Summit Comm is where Caltrans, the California Department of Forestry and the California Highway Patrol (CHP) convene in a 'war-room' atmosphere to manage the area. The decision to close the Cajon Pass is made by Caltrans (state transportation department) and enforced by the CHP.
To accomplish that task, officials need timely and accurate information about the conditions in Cajon Pass. This has given rise to a unique group of volunteers, the CHP Victorville Auxiliary Communications Service (ACS).
ACS unit participants go out in their own vehicles and survey conditions. Via HAM radio, they report to their colleagues at a base station inside the CHP office in Victorville. 'We've had to use people in uniform to do this before. Now, our patrol officers can focus on critical tasks because the group takes care of gathering and organizing information' said CHP Sgt. John Macdonald. The group has about 30 local members, some of whom keep tabs on highway conditions in the area where they reside as well as providing other services. Some of them have served as 'human repeaters', standing in snowstorms and holding equipment so radio signals could get through. 'The volunteers have been on "storm alert" several times in recent weeks, and expect to be active when temperatures drop even lower and the possibility of snow increases.'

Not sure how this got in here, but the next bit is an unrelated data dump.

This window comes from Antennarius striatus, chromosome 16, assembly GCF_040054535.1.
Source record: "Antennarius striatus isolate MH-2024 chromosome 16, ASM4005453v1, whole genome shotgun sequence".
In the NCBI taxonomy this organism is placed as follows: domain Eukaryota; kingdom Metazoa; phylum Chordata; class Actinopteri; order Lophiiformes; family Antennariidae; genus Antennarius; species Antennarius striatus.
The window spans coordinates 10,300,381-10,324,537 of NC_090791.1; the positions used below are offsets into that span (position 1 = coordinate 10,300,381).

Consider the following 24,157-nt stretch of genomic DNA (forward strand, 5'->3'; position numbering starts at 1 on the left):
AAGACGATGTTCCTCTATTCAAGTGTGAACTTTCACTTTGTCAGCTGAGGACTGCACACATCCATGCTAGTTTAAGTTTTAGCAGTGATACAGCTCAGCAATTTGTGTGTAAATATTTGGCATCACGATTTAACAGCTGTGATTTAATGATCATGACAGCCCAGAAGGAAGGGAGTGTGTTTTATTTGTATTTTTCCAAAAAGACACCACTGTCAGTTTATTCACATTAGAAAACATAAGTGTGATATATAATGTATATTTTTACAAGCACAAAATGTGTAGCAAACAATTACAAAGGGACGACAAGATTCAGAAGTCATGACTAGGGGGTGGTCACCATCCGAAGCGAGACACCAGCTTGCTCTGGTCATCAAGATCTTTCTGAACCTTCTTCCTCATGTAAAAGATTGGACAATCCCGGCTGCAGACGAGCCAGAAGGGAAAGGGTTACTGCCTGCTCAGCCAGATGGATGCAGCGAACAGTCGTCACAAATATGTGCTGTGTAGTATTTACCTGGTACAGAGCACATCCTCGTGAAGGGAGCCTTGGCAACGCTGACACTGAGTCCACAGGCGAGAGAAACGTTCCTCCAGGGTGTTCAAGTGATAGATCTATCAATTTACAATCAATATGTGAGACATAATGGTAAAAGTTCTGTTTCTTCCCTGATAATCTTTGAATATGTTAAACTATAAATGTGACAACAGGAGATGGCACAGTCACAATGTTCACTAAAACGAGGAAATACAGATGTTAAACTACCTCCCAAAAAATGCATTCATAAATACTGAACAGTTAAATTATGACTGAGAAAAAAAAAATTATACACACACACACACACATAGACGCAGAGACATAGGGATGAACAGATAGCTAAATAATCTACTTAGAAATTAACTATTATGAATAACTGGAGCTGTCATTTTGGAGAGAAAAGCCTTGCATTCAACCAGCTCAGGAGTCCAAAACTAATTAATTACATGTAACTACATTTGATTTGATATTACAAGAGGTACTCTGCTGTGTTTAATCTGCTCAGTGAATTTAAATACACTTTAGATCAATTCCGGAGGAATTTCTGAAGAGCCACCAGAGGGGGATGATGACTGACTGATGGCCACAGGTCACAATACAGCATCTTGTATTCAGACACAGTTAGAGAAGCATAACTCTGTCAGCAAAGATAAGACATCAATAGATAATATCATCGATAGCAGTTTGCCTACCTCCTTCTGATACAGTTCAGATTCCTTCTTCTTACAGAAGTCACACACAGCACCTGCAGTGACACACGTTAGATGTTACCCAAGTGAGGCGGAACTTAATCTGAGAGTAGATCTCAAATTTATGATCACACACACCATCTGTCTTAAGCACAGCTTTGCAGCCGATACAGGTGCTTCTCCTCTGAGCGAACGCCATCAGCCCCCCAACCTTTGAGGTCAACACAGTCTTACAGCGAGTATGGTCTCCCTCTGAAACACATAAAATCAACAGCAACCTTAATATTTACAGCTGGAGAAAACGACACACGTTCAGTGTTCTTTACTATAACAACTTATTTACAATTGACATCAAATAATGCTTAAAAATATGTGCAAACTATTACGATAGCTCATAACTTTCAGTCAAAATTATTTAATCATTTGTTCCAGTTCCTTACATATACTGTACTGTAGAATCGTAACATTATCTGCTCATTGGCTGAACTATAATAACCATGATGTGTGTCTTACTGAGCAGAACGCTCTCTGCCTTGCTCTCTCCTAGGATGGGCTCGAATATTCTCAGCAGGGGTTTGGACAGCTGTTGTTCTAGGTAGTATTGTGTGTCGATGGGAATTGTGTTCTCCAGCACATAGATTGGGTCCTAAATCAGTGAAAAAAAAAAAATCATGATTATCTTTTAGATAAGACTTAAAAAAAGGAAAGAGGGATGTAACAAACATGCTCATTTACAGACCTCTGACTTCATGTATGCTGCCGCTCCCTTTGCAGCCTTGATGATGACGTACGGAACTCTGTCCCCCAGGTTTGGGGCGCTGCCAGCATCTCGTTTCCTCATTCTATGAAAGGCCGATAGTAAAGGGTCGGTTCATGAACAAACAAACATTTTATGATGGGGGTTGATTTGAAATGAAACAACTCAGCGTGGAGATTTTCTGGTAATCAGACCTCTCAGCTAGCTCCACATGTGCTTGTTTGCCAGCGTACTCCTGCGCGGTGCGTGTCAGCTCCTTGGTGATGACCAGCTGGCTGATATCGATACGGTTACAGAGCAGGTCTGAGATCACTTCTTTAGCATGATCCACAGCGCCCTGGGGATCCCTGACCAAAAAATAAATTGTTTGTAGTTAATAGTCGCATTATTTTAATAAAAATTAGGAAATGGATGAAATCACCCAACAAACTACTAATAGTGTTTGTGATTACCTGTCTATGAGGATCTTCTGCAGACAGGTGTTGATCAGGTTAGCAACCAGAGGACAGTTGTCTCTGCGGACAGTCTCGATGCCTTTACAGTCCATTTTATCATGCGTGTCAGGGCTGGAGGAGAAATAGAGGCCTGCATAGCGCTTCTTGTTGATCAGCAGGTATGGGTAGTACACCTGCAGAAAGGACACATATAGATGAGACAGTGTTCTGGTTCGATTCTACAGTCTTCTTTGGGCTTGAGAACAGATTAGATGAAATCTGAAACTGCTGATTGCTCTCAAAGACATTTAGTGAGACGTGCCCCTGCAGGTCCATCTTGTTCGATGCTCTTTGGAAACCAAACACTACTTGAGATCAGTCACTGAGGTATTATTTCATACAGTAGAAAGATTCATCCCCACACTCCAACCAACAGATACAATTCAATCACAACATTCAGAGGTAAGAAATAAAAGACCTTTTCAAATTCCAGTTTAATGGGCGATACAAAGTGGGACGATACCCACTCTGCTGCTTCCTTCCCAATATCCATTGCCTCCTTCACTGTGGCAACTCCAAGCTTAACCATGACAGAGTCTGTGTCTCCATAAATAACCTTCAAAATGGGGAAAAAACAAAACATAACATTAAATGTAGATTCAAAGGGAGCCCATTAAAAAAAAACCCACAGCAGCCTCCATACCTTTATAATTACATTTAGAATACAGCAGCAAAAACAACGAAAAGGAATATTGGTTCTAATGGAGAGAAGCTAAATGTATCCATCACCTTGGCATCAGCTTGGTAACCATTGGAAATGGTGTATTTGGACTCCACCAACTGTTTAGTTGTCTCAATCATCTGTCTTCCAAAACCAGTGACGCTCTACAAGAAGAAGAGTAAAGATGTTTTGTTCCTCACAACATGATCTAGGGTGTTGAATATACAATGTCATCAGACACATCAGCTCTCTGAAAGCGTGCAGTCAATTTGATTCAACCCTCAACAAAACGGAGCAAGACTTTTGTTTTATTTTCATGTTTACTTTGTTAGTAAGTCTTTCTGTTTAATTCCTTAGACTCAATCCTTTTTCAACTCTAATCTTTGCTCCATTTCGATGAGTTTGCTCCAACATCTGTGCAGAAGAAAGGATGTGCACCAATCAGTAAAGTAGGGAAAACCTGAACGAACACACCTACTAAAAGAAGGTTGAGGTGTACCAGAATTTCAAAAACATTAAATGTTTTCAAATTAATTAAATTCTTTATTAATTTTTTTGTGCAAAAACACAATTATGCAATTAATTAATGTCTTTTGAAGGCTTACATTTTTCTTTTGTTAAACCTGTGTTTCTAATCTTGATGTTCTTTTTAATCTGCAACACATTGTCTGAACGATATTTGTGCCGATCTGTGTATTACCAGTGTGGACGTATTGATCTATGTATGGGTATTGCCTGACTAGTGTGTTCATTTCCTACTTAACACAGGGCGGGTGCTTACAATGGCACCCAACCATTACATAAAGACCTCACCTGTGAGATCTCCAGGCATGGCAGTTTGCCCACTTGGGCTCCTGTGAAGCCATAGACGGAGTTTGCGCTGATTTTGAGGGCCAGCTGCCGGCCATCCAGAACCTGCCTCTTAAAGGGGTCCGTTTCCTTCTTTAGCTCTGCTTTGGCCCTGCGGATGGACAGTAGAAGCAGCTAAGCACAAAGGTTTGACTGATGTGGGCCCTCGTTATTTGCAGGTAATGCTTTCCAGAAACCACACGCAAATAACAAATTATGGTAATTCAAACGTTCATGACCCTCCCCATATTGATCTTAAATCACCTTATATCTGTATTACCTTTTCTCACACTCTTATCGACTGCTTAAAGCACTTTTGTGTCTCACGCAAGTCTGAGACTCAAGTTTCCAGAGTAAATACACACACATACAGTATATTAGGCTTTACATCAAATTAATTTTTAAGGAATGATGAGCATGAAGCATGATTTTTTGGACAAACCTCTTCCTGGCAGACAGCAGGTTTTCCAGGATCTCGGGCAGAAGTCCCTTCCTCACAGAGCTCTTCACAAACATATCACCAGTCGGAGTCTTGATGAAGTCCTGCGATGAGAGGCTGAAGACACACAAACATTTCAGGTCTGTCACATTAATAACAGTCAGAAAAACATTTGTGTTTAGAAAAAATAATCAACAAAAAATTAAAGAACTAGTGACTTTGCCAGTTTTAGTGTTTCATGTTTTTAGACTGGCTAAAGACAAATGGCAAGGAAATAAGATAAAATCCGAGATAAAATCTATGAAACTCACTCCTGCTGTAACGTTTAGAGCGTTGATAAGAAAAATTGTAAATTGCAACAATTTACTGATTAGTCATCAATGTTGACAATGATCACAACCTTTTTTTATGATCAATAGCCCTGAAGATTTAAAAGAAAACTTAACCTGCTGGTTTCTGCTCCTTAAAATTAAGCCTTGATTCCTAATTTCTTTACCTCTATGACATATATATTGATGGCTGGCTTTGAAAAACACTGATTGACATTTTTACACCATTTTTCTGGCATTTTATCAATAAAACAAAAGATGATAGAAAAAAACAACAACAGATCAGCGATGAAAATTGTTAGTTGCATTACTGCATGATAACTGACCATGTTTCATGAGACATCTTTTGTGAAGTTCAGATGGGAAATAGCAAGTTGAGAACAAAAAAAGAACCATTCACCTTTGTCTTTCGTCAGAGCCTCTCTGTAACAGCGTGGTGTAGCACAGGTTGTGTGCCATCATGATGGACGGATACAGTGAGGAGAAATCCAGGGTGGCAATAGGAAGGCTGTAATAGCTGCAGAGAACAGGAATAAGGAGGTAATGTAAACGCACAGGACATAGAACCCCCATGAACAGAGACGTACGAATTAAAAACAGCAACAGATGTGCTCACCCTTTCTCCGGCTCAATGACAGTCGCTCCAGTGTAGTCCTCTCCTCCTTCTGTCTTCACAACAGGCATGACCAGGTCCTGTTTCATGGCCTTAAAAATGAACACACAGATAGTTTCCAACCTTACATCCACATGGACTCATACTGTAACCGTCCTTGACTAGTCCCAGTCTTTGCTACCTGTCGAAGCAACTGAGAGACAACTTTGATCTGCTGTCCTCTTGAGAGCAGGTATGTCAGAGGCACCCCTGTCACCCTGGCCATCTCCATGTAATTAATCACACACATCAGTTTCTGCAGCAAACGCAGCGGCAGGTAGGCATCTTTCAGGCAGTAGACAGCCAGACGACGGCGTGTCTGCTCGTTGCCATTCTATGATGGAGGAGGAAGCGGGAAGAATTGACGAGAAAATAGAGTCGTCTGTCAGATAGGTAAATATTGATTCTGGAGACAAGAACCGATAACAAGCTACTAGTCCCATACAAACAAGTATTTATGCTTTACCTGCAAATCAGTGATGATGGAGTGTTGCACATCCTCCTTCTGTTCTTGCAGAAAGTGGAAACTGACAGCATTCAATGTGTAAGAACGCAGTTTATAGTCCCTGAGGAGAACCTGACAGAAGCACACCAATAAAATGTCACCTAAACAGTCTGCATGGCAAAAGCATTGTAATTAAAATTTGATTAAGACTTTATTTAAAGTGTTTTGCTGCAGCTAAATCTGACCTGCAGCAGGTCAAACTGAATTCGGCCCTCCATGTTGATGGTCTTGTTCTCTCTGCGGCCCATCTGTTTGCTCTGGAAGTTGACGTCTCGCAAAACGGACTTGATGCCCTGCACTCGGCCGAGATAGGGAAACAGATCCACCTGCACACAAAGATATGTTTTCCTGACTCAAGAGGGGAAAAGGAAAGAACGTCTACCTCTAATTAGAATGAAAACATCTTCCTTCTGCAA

'All of us are tied to the (Cajon) pass in one way or another', said Ron Wilson, president of Desert Community Bank, which donated $2,500 so the radio group could buy safety vests and equipment.